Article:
Trainee teachers’ experiences using contextual teaching and learning: Implications for incorporation of indigenous knowledge in instructional design
Muzwangowenyu Mukwambo 1 *
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1 University of Namibia, NAMIBIA
* Corresponding Author


Some schools do not have local formal work environments enabling learners to interact with members in community of practice. This is noticeable in schools in developing countries, including the north eastern Zambezi Region of Namibia, where the study took place. To close the gap in which trainee science and mathematics teachers who were the participants failed to contextualize teaching and learning (CTL) using formal work situations, this qualitative study investigated use of Indigenous Knowledge (IK) practices as an alternative. A cultural group presented IK practices which trainees observed and participated. Pottery making, an IK practice, reflects Science knowledge which teachers sometimes shun. Audio-visual, lesson plans and interviews were also used to generate data. To intervene Cultural historical activity theory (CHAT) was used as a tool. Revelations are trainee teachers in rural schools initially viewed CTL designing as impossible. Further, trainees engaged with CTL through allowing IK to compliment modern science and were equipped with pedagogical tools.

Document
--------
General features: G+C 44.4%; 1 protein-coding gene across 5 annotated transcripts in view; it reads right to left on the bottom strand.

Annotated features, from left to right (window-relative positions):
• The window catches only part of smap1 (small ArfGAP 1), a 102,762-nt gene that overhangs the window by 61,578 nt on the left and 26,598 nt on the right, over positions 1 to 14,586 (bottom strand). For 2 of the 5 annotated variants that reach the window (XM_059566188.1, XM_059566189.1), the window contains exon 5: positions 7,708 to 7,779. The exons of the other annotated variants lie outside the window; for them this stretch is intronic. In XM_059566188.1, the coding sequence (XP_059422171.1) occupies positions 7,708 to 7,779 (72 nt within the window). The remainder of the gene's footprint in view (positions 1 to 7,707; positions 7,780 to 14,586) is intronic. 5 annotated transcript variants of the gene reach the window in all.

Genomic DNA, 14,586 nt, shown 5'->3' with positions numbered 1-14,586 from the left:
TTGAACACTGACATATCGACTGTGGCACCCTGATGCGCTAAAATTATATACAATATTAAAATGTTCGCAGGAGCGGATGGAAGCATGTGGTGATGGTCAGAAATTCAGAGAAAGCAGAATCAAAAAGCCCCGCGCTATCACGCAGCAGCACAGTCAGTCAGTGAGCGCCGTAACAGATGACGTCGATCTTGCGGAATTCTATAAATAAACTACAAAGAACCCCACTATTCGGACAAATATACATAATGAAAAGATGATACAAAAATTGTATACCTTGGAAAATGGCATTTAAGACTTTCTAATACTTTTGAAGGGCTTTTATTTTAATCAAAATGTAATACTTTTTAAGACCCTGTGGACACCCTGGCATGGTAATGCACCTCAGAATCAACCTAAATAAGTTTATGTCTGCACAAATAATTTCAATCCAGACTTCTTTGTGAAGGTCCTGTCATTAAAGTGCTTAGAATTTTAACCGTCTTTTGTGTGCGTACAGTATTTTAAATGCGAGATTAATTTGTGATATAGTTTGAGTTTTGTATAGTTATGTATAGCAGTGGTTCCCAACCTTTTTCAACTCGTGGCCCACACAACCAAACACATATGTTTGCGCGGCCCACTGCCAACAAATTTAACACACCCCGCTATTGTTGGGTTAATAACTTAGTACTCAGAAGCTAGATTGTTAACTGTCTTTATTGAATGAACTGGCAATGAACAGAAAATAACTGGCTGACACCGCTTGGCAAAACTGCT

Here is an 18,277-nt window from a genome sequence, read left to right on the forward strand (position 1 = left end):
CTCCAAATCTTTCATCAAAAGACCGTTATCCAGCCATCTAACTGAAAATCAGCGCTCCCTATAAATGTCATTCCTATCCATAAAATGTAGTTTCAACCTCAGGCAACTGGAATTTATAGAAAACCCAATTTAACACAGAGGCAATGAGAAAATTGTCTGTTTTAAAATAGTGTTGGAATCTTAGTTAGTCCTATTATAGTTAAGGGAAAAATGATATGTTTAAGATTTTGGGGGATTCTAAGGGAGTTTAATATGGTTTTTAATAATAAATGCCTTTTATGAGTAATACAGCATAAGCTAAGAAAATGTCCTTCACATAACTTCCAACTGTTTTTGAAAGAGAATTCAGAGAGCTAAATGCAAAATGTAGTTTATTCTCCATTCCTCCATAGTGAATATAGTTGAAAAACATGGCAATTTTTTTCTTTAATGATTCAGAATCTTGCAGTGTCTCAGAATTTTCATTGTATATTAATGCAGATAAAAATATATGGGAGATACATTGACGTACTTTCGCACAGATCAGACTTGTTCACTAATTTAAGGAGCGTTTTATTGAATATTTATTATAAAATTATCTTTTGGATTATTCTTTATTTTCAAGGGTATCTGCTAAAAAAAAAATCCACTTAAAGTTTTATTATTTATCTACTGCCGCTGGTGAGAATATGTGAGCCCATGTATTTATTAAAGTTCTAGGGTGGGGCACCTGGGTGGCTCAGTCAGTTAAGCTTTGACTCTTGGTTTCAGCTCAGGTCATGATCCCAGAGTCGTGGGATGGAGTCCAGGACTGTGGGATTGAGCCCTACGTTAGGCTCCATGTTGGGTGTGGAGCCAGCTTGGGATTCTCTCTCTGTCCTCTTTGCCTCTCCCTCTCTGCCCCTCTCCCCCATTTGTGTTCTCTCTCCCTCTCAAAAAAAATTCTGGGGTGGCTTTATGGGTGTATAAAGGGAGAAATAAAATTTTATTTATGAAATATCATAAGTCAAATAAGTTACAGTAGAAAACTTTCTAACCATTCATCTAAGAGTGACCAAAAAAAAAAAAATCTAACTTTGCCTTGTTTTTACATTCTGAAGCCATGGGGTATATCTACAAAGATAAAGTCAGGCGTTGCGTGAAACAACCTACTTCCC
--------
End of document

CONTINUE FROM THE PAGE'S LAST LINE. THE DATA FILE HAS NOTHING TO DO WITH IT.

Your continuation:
This is an open access article distributed under the Creative Commons Attribution License which permits unrestricted use, distribution, and reproduction in any medium, provided the original work is properly cited.

Article Type: Research Article

PEDAGOGICAL RES, 2016 - Volume 1 Issue 1, pp. 3-12

Publication date: 23 Mar 2016

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